6

With (standard) spring shock absorbers like this one:

enter image description here

What's inside the body of the piston part? Is there some kind of fluid inside or is it just air and empty space for the piston to thrust into?

Is it the spring that bears all of force whilst the piston shaft is merely there to position the spring?

Thanks

5

The shock you have shown is called a "coil over shock absorber". The shock which is located in the center of the spring, functions just like any other shock absorber. It will most likely have hydraulic oil with baffles. It may or may not be gas charged. The shock casing is made stronger than a regular shock, mainly to support the spring. You'll also notice the threads on the body, which makes it adjustable. You can vary the ride height of your vehicle by screwing the spring perch up or down on the shock body.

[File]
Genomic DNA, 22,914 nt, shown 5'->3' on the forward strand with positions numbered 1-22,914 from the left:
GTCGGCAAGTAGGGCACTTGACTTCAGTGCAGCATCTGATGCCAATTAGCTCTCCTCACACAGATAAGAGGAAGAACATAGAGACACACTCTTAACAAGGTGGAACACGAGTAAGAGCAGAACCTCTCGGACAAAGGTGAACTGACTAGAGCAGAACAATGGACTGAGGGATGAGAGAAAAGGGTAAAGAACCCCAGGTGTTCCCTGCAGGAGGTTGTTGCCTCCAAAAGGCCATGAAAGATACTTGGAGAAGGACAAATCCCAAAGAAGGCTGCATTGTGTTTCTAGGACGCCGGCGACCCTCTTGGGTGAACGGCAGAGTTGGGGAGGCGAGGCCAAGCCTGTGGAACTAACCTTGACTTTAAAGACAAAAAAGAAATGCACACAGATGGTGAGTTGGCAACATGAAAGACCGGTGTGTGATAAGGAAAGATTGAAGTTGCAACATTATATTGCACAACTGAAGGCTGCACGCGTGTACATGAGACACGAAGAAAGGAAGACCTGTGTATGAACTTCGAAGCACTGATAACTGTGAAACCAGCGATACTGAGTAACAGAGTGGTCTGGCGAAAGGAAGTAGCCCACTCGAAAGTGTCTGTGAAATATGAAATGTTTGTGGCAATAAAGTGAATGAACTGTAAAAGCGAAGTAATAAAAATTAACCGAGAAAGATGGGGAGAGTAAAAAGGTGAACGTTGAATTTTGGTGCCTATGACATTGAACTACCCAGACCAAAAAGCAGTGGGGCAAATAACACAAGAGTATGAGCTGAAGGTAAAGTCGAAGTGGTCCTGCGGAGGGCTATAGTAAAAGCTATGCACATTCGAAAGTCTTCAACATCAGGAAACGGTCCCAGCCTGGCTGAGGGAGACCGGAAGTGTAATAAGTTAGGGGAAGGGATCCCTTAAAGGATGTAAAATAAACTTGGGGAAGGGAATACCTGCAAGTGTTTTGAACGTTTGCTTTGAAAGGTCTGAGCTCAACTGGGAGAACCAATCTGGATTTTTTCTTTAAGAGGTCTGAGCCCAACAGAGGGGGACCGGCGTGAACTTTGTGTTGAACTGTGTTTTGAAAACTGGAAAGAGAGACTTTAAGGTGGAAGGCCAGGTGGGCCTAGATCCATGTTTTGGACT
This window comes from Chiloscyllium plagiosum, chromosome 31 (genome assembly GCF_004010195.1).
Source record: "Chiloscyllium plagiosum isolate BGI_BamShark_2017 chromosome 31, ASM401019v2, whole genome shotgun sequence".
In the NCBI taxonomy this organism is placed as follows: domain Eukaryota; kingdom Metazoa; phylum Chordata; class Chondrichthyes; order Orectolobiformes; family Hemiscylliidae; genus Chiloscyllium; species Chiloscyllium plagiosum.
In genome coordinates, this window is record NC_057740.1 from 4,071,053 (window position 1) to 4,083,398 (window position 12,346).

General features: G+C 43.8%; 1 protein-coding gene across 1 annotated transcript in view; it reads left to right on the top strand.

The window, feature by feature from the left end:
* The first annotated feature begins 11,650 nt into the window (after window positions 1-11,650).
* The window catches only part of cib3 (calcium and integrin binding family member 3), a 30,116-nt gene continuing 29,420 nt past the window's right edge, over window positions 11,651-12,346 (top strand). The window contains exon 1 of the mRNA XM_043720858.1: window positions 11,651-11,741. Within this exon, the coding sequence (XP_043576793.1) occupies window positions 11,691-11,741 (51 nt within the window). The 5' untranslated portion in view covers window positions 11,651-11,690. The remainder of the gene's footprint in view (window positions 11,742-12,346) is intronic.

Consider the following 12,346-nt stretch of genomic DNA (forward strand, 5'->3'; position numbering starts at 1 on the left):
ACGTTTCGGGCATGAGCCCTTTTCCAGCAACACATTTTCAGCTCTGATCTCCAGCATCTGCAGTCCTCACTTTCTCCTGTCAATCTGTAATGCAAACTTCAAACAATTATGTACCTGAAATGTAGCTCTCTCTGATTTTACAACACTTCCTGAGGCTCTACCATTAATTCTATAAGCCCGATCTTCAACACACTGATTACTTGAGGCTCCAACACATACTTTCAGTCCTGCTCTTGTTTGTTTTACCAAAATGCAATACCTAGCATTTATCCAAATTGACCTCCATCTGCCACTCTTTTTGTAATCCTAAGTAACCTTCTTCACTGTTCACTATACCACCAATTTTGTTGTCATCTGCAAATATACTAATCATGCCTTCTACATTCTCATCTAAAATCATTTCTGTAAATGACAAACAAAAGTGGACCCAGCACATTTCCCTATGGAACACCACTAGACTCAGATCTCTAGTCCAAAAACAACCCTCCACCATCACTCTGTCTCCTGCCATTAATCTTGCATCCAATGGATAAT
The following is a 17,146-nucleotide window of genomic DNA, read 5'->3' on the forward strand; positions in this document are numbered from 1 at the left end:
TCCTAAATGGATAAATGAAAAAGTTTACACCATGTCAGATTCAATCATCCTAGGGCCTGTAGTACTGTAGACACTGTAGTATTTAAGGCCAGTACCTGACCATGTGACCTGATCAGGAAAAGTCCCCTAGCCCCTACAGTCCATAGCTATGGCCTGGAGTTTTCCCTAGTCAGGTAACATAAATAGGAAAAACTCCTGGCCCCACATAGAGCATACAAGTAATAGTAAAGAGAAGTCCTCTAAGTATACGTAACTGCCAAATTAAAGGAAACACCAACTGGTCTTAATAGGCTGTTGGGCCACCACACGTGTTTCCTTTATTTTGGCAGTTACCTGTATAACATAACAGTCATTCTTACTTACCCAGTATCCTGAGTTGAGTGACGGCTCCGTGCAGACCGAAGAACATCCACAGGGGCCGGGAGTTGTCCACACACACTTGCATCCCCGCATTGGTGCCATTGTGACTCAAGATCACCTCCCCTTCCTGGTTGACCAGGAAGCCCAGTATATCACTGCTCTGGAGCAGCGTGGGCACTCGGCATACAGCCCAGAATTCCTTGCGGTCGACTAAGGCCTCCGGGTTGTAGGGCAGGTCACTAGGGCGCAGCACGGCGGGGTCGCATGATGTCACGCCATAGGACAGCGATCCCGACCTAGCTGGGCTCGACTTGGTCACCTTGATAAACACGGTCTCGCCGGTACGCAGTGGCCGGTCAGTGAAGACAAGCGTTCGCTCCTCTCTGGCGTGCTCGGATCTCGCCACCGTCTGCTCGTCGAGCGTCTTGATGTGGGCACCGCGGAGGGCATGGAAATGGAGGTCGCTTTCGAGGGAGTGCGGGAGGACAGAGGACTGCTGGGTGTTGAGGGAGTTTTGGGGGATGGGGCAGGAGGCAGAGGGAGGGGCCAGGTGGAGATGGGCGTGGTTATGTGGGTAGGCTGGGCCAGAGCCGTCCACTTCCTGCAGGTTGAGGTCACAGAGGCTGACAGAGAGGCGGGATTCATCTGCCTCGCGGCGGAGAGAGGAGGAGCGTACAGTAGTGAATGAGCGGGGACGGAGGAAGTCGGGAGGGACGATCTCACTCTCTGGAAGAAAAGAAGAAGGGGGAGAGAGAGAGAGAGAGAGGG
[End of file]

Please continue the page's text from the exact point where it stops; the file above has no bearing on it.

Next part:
The real reason for this type of shock is to eliminate the stock spring on a vehicle. This makes for a more compact fit within the footprint of what would normally just be the shock. It might allow the owner to put a different type of axle under the vehicle or allow space for wider tires. It might also just be used for an aesthetic look the owner is going for.

1

To expand upon Paulsters answer, the middle part is often called a damper in the UK as often as it's called a shock absorber.

Which is a good word as it dampens the springs. Ideally, the weight of the car sits on the spring part, but without the shock you'd be bouncing up and down for the whole journey! So the damper simply dampens the spring back to neutral. A quick test to tell if your shocks are damaged is to push down on the corner of the car and it should just bounce up once, if you get some bobbing then they're probably worn... Or you have a non German spine breaking ride!

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